Learned Counsel urged on us to resolve the two issues he distilled for determination in favour of the Appellant, allow the appeal, extend the time within which to apply to set aside the default judgment and order the case to be heard on the merit.
For his part, learned counsel for the Respondent, began his consideration of the lone issue by submitting, outrightly that the learned trial Judge considered the merit of the application judicially and judiciously and came to the right conclusion.
Learned Counsel submitted further that every Applicant has the onus to satisfy the Court that he is entitled in law to the reliefs he is seeking even in the absence of a Respondent to counter the facts in an application.
For this submission, learned Counsel cited and relied on the case of Agbakogba vs. Director S.S.S. (1994) 6 NWLR (part 351) page 475.
It is the submission of the learned Counsel that the case of William v. Hope Rising Voluntary Funds Society (1987) 6 SC 145 set the standard for an application of this nature. Learned Counsel referred us to fines 21-24 of page 28 and contended that the learned trial judge considered the case of Williams vs. Hope Rising Voluntary Funds Society (supra) and carefully considered each element as enunciated in that case and vis-‘E0-vis the application at hand.
Re-acting to the Appellant’s contention that it had supplied materials before the trial Court, and met the standard set out in the case of Williams vs. Hope Rising Voluntary Funds Society (supra), learned Counsel asked the question, to quote him “what materials did the Appellant placed before the learned Chief Judge?”
In an answer to the above question, learned Counsel contended that although the Appellant alleged that he became aware of the judgment on the 6th of June, 2007, there is nothing in the affidavits filed by the Appellant that gives any inkling as to why the Appellant delayed for over one year before bringing its application under consideration in this appeal.
It is the submission of the learned Counsel that nothing in all the paragraphs of the Appellant’s affidavits at pages 3 – 4 and 17 – 19 of the record remotely explain the delay for over-one year before bringing the application. Learned Counsel further submitted that the Court must act on proved credible evidence before it and not speculation; and certainly not on the assertions of a party. In support of this submission, learned Counsel referred us to the following cases:
“1. Uwajeh v. Uwajeh (2009) All FWLR (part 458) page 287 at 304;
2. Commissioner of works Benue State v. Devcon Ltd (1988) 3 NWLR (part 83) page 404 at 422 paragraph F-G.
It is the contention of the learned Counsel that, Appellant’s Counsel hinged his arguments on non service of hearing notices on the Appellant but he submitted that once a party is served originating process and submits to jurisdiction, he is duty bound to follow his case diligently. It is his further submission that the learned trial Judge duly considered the Appellant’s complaints on service of hearing notices as can be seen on pages 29 line 6 to page 31 line 36 of the record. Learned Counsel urged on us to dismiss the appeal as lacking in merit and affirm the decision of the lower Court.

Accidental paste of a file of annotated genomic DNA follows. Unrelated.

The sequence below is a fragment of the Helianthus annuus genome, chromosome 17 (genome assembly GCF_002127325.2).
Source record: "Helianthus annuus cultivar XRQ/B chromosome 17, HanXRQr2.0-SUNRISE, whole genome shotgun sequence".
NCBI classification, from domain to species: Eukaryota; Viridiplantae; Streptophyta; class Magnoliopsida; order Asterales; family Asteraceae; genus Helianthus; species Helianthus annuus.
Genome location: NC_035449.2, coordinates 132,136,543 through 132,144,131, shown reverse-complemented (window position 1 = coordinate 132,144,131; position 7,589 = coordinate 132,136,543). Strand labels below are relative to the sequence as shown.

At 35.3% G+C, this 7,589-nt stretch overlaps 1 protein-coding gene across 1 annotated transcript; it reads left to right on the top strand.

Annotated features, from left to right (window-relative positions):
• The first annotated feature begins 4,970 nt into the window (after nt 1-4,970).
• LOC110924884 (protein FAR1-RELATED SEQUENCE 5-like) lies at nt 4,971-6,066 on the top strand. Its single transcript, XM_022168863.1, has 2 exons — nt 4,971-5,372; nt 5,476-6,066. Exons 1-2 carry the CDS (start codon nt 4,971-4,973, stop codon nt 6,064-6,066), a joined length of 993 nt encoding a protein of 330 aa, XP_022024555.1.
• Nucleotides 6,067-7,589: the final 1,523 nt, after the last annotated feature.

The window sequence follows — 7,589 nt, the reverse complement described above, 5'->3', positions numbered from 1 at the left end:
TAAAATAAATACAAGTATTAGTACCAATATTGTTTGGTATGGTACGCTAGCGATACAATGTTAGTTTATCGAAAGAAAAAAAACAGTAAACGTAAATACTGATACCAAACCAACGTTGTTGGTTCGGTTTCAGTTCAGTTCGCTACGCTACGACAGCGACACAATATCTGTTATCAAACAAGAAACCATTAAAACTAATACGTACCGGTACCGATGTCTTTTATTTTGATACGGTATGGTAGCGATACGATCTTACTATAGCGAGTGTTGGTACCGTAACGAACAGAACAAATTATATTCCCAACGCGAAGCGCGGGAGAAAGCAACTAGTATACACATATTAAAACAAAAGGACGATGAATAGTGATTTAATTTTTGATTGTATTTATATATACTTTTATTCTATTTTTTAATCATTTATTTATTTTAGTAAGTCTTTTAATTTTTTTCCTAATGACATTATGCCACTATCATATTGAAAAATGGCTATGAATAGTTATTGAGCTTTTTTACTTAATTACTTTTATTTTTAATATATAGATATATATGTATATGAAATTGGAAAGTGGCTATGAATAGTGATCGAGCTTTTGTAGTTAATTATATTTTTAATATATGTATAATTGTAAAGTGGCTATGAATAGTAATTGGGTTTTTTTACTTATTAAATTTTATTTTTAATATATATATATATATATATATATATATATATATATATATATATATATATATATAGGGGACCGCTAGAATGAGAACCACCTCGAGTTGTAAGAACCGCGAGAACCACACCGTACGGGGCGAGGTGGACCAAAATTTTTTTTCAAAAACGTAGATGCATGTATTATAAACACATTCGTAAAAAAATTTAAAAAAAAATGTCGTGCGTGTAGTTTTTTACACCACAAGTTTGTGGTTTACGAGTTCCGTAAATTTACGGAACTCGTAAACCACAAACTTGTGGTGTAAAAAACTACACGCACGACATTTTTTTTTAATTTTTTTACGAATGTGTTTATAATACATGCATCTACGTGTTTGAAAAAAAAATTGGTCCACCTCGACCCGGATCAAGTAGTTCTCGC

A good starting point in considering the sole issue for determination as rightly stated by the learned trial Judge is the case of N.A. Williams and Ors. vs. Hope Rising Voluntary Funds Society (supra) where our learned jurist Idigbe J.S.C. (of blessed memory) stated at page 60 the principles of law governing the grant or refusal of an application to set aside a judgment obtained in default of appearance. At the risk of being repetitive they are as follows:
(1) the applicant has good reasons for being absent at the hearing.
(2) he has shown that there was good reason for his delay in bringing the application i.e. in other words whether there was undue delay in bringing the application so as to prejudice the party in whose favour the judgment subsists.
(3) the respondent will not be prejudiced or embarrassed if the order for re-hearing was made.
(4) the applicants’ case was manifestly unsupportable and,
(5) the applicant’s conduct throughout the proceedings is deserving of sympathetic consideration.
It is instructive to note as rightly stated by the learned trial Judge, in my view that, all the conditions stated supra ought to be resolved in favour of the Applicant before the judgment should be set aside, it is not enough that some of them can be resolved in favour of an Applicant. This is so even in the absence of a Respondent to counter the facts in an application.
See Agbakoba vs. Director S.S.S. supra.
Now, the question that must be asked and answered is, whether the Applicant has met all the said conditions (supra) to entitled him to the discretion of the Court. To answer this question, needless to say, recourse had to be made to what transpired at the lower court.
Let me start with the 1st consideration i.e. the Applicant has good reasons for being absent. Can it be said from the records that the Applicant had placed sufficient materials before the learned trial Judge to entitle him to the discretion of the former? To answer this question, recourse had to be made to the affidavit evidence adduced by the Applicant in support of position taken by him. The relevant averments are hereunder reproduced as follows:
“(3) That I am inform by the Registrar of the Defendant/Applicant in our office. Ministry of Justice on 28/7/08 at about 10 am and I verily believe him to be speaking the truth as follows:
(a) That the Defendant/Applicant became aware of the case when a letter written by the plaintiff/Applicant’s Counsel was received by the Defendant/Applicant long after six days had lapsed within which to apply to set aside the said judgment. A copy of the letter dated 31/5/2007 is hereby attached and marked as Exhibit “A”.
(b) That the Defendant/Applicant wrote to his counsel (legal retainers) informing the counsel of the judgment that had been delivered and sought for the counsel legal advise as to the possible next line of action.